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Sat 13 Feb 2016 11:18 AM

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Why trading with India is so valuable

The current emphasis on UAE-India bilateral trade and investment puts the Gulf state in an enviable position.

Why trading with India is so valuable

The UAE is known for its trading prowess but news last week that it was India’s third largest trading partner – and behind only the world’s most populous and wealthiest countries (China and the US) — is a stunning example for a country of only 9.5 million people.

Further, the countries are planning to boost the volume of trade from $60bn today to $100bn within a few years, an Indian official said last week prior to a visit by Crown Prince of Abu Dhabi, Sheikh Mohammed bin Zayed Al Nahyan. Assuming other trade relationships do not move at the same pace, the UAE would become India’s largest trading partner (China-India trade is currently worth $72bn), accounting for one-eighth of India’s total trade.

An astonishing, yet entirely feasible, status.

The position is valuable given that India’s economy is among the top 10 largest in the world and the fastest growing. It expanded by 7.3 percent in the last quarter, well above China’s 6.8 percent.

Cross-Arabian Sea trade has been going on for thousands of centuries and our list of the richest 50 Indians in the Gulf in this week’s edition is an illustration of how important this region has been to India and vice versa.

UAE-India trade has fallen back from a record $74.45bn in 2012-13 as the Indian economy slumped during the latter part of Manmohan Singh’s term as prime minister, but the relationship has been pursued with particular gusto since the business-friendly Narendra Modi came to power almost two years ago. Modi’s UAE visit in August was the first for an Indian leader since 1981.

The flamboyant, and often controversial, prime minister also has opened up doors for foreign direct investment by easing regulations in 15 sectors; set a target to increase solar power capacity from 4 gigawatts to 100 by 2022; and reformed taxation, among other initiatives that are among the most radical changes to the fiscal architecture since economic liberalisation in 1991.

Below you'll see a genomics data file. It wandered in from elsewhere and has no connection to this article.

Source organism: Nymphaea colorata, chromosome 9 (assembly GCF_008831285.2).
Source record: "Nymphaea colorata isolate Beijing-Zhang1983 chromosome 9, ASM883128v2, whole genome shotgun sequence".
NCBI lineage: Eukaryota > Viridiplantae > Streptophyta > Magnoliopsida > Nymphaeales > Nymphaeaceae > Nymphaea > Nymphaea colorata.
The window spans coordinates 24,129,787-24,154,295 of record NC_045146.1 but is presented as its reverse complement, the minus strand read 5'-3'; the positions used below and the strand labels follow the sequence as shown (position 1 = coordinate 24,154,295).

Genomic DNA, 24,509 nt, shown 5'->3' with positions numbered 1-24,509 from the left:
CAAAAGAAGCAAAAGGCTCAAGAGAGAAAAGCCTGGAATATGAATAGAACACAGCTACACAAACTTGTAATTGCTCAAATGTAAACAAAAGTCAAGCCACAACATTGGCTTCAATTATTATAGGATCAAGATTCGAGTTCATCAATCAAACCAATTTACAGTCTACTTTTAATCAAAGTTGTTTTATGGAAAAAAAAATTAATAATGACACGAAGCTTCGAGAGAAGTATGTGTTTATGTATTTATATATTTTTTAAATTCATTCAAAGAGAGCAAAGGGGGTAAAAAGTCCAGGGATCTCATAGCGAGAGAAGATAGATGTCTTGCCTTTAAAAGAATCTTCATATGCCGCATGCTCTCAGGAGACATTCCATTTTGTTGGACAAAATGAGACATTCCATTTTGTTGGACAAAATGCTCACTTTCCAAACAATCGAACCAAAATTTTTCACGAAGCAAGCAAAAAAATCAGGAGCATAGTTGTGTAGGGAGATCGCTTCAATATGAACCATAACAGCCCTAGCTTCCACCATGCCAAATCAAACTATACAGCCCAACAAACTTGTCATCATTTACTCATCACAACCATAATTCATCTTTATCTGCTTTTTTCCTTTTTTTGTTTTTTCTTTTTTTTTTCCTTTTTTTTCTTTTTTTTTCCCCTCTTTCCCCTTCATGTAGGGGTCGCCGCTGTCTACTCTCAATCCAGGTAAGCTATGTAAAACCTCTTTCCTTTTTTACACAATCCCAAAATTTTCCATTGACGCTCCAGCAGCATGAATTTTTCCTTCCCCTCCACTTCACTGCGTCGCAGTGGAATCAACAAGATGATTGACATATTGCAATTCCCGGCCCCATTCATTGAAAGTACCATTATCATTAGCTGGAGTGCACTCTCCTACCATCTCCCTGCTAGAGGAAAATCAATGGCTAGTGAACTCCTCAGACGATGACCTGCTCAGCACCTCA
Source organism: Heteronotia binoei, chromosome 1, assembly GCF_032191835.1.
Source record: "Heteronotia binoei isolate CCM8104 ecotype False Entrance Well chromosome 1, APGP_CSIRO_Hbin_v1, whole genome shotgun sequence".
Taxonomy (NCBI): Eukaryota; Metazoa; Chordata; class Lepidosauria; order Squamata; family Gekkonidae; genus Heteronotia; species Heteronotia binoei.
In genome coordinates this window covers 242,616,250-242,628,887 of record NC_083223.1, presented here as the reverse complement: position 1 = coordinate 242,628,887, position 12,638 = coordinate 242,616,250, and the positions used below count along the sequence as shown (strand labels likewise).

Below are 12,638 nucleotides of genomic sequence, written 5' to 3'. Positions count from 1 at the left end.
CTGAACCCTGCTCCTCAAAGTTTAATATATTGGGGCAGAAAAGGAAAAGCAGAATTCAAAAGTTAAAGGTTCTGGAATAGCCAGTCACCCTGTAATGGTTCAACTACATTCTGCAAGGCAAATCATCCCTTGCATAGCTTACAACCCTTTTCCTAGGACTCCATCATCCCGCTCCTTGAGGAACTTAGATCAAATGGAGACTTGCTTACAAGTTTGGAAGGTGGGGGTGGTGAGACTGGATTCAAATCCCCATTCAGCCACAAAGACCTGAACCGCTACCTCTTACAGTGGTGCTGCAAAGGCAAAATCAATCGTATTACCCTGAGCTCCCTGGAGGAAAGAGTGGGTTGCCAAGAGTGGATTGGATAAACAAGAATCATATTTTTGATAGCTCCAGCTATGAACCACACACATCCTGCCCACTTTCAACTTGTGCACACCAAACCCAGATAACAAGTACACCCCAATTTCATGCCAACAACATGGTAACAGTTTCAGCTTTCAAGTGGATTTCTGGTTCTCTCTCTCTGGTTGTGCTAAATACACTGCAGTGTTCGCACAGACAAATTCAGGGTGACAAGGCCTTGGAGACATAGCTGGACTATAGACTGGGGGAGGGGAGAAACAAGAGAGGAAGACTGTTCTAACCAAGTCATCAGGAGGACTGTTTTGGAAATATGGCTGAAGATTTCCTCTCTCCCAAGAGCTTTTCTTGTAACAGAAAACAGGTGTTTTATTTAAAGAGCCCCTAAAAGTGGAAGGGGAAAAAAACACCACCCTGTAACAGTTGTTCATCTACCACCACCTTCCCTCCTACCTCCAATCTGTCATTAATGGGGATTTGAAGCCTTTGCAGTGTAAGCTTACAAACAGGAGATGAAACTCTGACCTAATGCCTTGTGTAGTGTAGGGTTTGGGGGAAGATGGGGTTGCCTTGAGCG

China’s slowdown — and declined demand for commodities such as iron ore - also is working in the UAE’s favour. Indian exports to China retreated $13.38bn in 2015, ballooning its trade deficit to $44.87bn, according to the Press Trust of India.

Meanwhile, the UAE is forging strong inroads to its diversification programme in sectors including renewable energies, aviation, technology, infrastructure and small-to-medium enterprises (SMEs) — all areas that Modi is keen to explore to help fulfil his country’s enormous potential.

The pair announced in August plans to set up a $75bn fund to invest in Indian infrastructure projects such as ports and rail, and cooperate in producing military equipment, space technology and nuclear energy.

Indian businessmen have taken advantage of opportunities in the emerging Gulf for at least four decades, creating countless multi-million dollar companies in everything from jewellery and real estate to petrochemicals – our list shows but 50 of the most successful. But many of them now view their home turf as the next place of expansion.

Aster DM Healthcare, one of the UAE’s largest healthcare providers, revealed last week it intended to list in India later this year, as it also set aside $30m to secure three more hospitals in the country. Yusuffali MA, chairman of the UAE-based LuLu Group, is investing $150m to build a convention centre, shopping mall and five-star hotel in Uttar Pradesh’s state capital Lucknow.

Even Bollywood actors including Anil Kapoor and Shah Rukh Khan have bought property in Dubai. Indeed, Indians are the single largest investors in the UAE property market, buying about $4bn worth last year alone.

Dubai International Financial Centre (DIFC) also has an explicit target to increase its registered Indian firms to more than 100 in the next 10 years — a significant jump from one in 2007 and less than 30 today.

As both countries strive to open up their markets, boost trade and enhance their economies, coupled with their proximity, long-standing relationship and existing trade influence, they could hardly find better working partners. Thus, that $100bn target ought to be well within reach by the end of the decade. But no doubt by then a new one will have been set.